If you do well

Self-esteem, at least from a psychological standpoint, is one’s evaluation of their sense of worth.  This evaluation of ourselves is predicated to a great degree by those things we believe about ourselves and are not immune from our emotions.  People who experience emotional lows typically have a sense of low self-esteem.  They seem to go hand in hand.

Low self-esteem can cause and/or contribute to clinical depression, aberrant behavior, and criminal acts.  So it is an issue we should not take lightly, but the way it is treated differs depending upon one’s presuppositions regarding human nature.

Sigmund Freud is considered by many to be the father of modern psychoanalysis.  He believed man’s psyche was made of three parts: the id, ego, and super-ego.  The id functions on the “pleasure principle”, that is, it is impulsively driven to satisfy the person’s desires.  The super-ego is the subconscious part of the psyche that has been inculcated with society’s moral standards of right and wrong.  The ego is the conscious part of man’s psyche, the seat of man’s reason and will.

Freud taught that when the super-ego sought to inhibit the id in its pursuit of pleasure, psychological pressure was placed on the ego.  If the individual’s ego had not developed sufficient coping mechanisms, this pressure on the ego would manifest in mental problems or a psychosis.  Feeling bad about one’s self leads to poor decisions and behavior, which in turn results iin further psychosis, etcetera.  It is a downward spiral.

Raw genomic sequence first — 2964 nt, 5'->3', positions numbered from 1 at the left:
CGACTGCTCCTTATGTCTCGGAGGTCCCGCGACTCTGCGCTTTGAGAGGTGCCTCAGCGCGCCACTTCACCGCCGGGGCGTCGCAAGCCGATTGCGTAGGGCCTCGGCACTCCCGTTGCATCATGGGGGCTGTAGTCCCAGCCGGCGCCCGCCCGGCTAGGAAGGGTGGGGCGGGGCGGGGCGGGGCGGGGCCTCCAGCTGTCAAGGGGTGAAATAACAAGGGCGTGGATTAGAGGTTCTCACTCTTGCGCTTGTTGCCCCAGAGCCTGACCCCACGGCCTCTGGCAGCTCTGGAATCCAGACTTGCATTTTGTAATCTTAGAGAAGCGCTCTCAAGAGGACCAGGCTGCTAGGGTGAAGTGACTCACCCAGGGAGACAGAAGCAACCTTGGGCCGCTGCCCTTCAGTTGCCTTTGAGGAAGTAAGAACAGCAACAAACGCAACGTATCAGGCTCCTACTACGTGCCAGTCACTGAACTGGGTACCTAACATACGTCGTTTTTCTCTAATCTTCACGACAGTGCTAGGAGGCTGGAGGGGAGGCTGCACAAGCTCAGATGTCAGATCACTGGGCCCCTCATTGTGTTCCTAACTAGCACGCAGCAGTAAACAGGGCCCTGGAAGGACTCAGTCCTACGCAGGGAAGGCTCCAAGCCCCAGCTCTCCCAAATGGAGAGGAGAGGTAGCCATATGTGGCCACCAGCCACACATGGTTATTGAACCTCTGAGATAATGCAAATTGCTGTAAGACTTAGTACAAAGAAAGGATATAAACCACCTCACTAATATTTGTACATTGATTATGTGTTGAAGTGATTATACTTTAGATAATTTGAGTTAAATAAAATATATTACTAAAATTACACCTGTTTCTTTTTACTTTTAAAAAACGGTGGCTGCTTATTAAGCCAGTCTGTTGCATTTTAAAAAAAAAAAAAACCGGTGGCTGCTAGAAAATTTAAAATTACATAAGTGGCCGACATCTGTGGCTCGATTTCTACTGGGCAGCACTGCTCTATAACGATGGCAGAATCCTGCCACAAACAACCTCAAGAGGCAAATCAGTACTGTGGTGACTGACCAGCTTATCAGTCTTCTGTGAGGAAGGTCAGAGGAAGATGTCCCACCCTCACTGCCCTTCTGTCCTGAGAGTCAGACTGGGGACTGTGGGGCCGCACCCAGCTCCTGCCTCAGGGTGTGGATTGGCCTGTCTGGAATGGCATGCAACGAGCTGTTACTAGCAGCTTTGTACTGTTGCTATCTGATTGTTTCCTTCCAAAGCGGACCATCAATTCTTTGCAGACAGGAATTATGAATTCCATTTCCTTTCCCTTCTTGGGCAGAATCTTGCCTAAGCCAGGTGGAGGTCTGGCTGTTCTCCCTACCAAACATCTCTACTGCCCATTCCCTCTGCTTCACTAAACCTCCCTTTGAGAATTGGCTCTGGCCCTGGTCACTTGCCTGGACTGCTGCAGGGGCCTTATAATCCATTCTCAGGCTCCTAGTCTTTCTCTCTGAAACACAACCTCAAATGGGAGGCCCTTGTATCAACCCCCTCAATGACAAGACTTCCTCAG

This brand of psychoanalysis gave rise to the medical model.  The various forms of psychosis were considered a disease.  The sufferer was considered a patient needing medication and treatment to cure him.  Since the patient’s psychosis sprang from an over socialized subconscious his problems were allogenic, caused by others.  The patient is a victim of others expectations, a victim of his conscience.

Genesis means beginning.  There are a lot of firsts in the first book of the Bible.  It gives us the story of the first man and woman, the first sin, and of course the first murder.  It also has the first counseling session.  It is recorded in the fourth chapter of Genesis verses three through eight.  Here’s a summary.

Cain and Abel bring offerings to God, but God accepts Abel’s and rejects Cain’s.  This makes Cain angry.  In verse seven is God’s counsel to Cain, “If you do well, will not your countenance be lifted up?  And if you do not do well, sin is crouching at the door; and its desire is for you, but you must master it.”

We do not know exactly why Cain’s offering was unacceptable, but it is understood that he knew what he needed to do to correct his mistake when God told him, “If you do well.”  We also know that by doing the right thing his attitude would change, “will not your countenance be lifted up?”  He had a choice to make, either master his sin or let sin master him.